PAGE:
Abstract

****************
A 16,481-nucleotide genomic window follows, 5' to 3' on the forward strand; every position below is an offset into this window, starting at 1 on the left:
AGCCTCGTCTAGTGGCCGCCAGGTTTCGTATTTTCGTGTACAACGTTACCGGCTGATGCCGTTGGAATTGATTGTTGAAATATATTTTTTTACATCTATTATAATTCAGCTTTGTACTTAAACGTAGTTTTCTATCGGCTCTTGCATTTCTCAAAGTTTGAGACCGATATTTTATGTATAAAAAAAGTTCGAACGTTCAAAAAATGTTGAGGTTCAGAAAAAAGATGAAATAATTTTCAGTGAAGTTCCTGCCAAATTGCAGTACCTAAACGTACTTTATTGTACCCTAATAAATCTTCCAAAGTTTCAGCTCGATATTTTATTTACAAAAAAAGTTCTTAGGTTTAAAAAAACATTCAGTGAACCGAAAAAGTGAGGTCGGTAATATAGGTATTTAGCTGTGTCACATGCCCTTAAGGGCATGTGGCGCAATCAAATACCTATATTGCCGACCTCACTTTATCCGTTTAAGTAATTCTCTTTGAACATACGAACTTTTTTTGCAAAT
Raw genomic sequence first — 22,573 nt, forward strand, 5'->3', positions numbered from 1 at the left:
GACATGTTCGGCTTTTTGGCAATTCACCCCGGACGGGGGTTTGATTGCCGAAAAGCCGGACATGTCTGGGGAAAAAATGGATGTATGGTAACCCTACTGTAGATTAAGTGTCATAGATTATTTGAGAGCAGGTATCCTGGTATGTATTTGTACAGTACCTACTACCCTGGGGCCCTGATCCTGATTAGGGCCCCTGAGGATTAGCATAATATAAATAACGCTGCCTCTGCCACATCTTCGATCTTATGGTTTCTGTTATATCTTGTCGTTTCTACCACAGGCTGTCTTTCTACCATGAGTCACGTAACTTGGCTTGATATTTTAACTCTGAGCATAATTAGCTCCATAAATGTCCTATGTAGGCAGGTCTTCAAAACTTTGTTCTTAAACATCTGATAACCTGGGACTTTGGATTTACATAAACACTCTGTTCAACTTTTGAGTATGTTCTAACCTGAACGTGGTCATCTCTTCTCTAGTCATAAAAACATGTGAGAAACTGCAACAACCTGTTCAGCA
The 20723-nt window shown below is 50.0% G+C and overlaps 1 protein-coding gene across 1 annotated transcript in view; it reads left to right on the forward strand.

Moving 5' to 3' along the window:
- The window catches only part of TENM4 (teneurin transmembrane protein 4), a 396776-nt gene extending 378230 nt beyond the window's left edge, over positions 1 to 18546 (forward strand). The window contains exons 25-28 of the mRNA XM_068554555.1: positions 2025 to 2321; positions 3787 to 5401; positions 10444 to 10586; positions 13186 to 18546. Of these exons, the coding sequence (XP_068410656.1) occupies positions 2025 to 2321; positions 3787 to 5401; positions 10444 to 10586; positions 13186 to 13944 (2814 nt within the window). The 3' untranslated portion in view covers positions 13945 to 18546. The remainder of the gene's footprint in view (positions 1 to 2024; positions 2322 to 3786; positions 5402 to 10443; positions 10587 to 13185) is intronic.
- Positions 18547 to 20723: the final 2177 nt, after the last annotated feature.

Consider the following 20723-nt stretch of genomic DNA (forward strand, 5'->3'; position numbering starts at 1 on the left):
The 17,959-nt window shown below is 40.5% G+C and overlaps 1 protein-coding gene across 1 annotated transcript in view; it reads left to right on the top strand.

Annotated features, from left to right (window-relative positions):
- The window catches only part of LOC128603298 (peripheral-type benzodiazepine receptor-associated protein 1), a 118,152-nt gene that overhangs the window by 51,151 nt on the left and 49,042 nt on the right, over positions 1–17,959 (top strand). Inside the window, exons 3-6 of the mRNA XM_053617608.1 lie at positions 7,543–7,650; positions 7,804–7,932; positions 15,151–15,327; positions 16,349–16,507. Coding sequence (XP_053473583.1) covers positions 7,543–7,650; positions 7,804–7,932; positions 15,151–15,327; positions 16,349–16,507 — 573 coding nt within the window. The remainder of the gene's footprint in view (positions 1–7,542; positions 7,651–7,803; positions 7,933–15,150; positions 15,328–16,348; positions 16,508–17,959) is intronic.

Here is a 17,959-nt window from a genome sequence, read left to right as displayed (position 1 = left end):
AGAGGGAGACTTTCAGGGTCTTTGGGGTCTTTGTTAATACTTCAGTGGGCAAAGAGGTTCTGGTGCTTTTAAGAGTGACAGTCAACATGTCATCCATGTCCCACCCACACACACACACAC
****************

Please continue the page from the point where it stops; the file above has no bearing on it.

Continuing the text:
Chanarcillo has been the most important of a group of silver-mining districts lying along a narrow belt paralleling the coast and corresponding approximately to the Andean Mesozoic geosynclinal belt. The host rocks are interbedded limestones and tuffs of Neocomian (Cretaceous) age. The mineralized veins occur mainly along north-to northeast-striking radial fractures associated with a domed structure, and to a lesser degree in northwest-trending faults transecting the structure. Primary mineralization was due to activity of hydrothermal solutions in a late stage of the cycle of magmatism responsible for emplacement of the Andean granodiorite batholith and related intrusions. Subsequent oxidation and supergene sulfide enrichment have been extensive and resulted in formation of the well-developed zone from which most of the mined ore has been obtained.

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